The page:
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Latest Great Barrier Reef Stories

2010-01-11 13:18:00

LOS ANGELES, Jan. 11 /PRNewswire/ -- What is larger than the Great Wall of China and the only living thing on earth visible from space? Answer: The Great Barrier Reef, one of the seven wonders of the natural world. This March, Crystal Cruises is introducing a new opportunity to explore this region's remarkable sea life, rainforests and wildlife via a three-night "Great Barrier Reef Escape" Extended Land Program available before and after four Crystal Symphony voyages beginning or ending...

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2010-01-10 13:08:21

A study by the University of Exeter provides the first evidence that coral reefs can recover from the devastating effects of climate change. To be published Monday January 11 in the journal PLOS One, the research shows for the first time that coral reefs located in marine reserves can recover from the impacts of global warming. Scientists and environmentalists have warned that coral reefs may not be able to recover from the damage caused by climate change and that these unique environments...

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2010-01-06 10:55:00

A ridiculous amount of green seaweed has taken over much of Australia's Great Barrier Reef, leaving scientists worrying about the health of the coral structure. Professor David Bellwood, of James Cook University and the Centre of Excellence for Coral Reef Studies, told AFP that this seaweed has taken over 40 percent of areas closest to the shore. The seaweed could be just the latest problem for the reef. "We are concerned about it because it does look like a lot of weed and in other places in...

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2009-12-03 11:54:48

Coral reef fish can undergo a personality change in warmer water, according to an intriguing new study suggesting that climate change may make some species more aggressive. Experiments with two species of young damselfish on Australia's Great Barrier Reef have shown for the first time that some reef fish are either consistently timid, or consistently bold, and that these individual differences are even more marked as water temperatures rise. A slight lift of just one or two degrees may have...

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2009-11-16 15:34:30

To have even a chance of saving the world's coral reefs from extensive damage caused by global warming, carbon emissions in industrialized countries need to be cut by 25% below their year 2000 levels by 2020 "“ and by 80-90% by 2050. That is the uncompromising warning delivered today by some of Australia's most eminent marine and environmental scientists in a briefing to Australian Members of Parliament and Senators, in Parliament House, Canberra. "The Great Barrier Reef (GBR)...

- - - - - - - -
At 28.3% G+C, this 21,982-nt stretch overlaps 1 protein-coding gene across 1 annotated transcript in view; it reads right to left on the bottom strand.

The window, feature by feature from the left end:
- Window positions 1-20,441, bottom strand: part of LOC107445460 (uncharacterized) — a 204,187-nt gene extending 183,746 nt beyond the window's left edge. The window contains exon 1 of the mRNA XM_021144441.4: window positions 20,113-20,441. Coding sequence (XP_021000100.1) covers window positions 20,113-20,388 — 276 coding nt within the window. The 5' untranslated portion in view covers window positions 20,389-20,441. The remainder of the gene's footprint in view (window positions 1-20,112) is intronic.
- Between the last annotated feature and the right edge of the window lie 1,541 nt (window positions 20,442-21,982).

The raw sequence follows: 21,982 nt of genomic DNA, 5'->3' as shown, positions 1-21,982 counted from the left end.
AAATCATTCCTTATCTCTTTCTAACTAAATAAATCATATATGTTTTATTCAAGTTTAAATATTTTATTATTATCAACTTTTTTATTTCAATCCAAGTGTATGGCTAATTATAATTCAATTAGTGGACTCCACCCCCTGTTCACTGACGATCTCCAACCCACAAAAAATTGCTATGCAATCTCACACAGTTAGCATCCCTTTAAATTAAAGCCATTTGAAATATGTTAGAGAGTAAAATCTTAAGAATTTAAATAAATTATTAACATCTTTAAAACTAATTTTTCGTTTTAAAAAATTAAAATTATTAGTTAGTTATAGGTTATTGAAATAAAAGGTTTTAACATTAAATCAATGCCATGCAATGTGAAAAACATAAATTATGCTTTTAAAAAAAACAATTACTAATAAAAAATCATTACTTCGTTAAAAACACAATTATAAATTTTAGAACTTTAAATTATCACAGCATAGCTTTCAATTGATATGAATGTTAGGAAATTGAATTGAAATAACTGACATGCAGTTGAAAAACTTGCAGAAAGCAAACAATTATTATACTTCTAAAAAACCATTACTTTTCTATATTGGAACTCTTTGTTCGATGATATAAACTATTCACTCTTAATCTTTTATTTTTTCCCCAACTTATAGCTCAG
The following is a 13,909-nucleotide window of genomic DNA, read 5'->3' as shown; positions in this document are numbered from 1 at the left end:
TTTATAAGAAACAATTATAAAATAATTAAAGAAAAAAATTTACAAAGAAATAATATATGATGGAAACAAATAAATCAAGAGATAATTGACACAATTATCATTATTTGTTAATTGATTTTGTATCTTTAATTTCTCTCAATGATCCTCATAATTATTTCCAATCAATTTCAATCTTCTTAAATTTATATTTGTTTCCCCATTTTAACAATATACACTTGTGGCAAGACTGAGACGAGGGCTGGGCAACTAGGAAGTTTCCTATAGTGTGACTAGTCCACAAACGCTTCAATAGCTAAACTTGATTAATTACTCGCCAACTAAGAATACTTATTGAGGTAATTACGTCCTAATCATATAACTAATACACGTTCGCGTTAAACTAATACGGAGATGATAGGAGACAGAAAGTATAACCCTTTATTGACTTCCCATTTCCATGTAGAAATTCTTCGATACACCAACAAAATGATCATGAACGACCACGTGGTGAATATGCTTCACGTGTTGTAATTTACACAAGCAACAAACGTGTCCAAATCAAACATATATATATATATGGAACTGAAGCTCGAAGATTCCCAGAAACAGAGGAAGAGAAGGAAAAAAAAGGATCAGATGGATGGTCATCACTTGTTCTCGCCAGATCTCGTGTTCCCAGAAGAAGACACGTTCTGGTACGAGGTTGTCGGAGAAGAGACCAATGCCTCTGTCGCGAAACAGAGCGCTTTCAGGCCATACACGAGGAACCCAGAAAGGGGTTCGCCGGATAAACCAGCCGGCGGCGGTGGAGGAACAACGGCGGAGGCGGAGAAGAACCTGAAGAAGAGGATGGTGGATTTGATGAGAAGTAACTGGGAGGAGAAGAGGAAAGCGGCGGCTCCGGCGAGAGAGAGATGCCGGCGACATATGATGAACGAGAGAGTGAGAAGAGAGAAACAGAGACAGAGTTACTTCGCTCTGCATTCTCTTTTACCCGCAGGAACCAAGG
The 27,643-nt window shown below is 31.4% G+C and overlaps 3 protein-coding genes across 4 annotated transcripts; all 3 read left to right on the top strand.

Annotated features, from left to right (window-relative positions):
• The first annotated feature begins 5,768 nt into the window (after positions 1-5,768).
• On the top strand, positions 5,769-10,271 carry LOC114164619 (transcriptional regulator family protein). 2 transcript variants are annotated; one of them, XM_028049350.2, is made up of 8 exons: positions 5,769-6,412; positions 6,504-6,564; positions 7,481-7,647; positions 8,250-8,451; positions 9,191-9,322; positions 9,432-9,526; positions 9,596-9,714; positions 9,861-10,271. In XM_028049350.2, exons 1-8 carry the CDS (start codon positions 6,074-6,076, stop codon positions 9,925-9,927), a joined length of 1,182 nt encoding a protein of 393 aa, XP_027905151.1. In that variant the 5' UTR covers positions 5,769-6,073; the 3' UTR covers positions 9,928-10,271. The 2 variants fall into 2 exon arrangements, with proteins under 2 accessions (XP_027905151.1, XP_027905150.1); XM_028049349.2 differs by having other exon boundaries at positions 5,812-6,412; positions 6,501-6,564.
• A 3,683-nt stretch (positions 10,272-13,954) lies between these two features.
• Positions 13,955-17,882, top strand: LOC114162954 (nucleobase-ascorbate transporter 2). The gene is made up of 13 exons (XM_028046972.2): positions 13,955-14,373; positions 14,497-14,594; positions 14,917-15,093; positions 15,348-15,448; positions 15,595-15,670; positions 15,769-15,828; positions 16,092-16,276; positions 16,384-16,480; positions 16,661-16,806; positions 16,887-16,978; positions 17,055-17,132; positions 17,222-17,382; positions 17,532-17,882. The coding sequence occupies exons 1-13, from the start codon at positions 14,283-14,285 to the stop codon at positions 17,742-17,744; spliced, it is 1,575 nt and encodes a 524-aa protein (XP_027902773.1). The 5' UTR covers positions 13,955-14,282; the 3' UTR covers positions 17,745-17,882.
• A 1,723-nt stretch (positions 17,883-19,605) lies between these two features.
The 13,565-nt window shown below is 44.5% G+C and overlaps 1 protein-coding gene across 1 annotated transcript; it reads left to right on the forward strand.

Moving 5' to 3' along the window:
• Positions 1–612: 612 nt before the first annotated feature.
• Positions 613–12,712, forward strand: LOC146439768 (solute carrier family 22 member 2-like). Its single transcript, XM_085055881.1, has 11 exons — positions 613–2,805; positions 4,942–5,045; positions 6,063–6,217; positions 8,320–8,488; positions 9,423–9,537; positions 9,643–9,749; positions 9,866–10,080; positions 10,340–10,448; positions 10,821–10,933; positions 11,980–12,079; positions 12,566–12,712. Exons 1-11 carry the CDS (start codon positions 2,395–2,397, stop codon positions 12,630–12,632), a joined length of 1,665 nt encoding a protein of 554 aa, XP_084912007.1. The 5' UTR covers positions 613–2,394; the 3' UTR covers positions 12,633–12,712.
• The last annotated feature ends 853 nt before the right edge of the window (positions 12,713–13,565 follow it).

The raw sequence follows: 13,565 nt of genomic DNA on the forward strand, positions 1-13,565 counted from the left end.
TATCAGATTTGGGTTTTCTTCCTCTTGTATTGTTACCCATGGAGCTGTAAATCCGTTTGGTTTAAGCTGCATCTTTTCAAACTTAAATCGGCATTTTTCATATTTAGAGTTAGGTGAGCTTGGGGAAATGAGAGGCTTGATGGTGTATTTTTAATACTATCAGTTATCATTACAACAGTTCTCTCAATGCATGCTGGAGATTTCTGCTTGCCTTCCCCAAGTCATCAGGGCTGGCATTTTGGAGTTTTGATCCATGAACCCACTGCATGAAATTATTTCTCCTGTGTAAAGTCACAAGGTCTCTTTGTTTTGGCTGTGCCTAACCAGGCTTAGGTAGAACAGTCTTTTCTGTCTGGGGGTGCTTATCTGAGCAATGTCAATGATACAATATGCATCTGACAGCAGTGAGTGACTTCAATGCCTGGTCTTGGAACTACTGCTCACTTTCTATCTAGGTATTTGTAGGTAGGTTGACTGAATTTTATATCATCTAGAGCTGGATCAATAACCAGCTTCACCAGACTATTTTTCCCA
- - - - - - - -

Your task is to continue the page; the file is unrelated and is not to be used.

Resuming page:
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2009-11-09 07:48:31

Australian marine scientists have issued an urgent call for massive and rapid worldwide cuts in carbon emissions, deep enough to prevent atmospheric CO2 levels rising to 450 parts per million (ppm). In the lead up to United Nations Copenhagen Climate Change Conference Professors Charlie Veron (former Chief Scientist, Australian Institute of Marine Science) and Ove Hoegh-Guldberg of the ARC Centre of Excellence for Coral Reef Studies and The University of Queensland, have urged the world's...

2009-11-04 13:11:14

Study sheds new light on threats to coral reproduction What's the point of setting up marine reserves to protect coral reefs from pollution, ship groundings and overfishing if climate change could cause far more damage? A study published this week in London in Proceedings of the Royal Society B provides the answer. For decades researchers have known that corals synchronize their release of eggs and sperm into the water but were unsure of how and why. Robert van Woesik, a biologist at the...

2009-10-26 09:00:00

NEW YORK, Oct. 26 /PRNewswire/ -- In an unprecedented collaboration, Australia's Sydney and the Great Barrier Reef have teamed up with V Australia, Richard Branson's newest international airline, to bring the Perfect Australian Travel Experience to Americans. A remarkable value for jetsetters, the Perfect Vacation includes round-trip flights on V Australia from Los Angeles to Sydney or Brisbane, round-trip domestic flights and one-day travel experiences at two of Australia's iconic...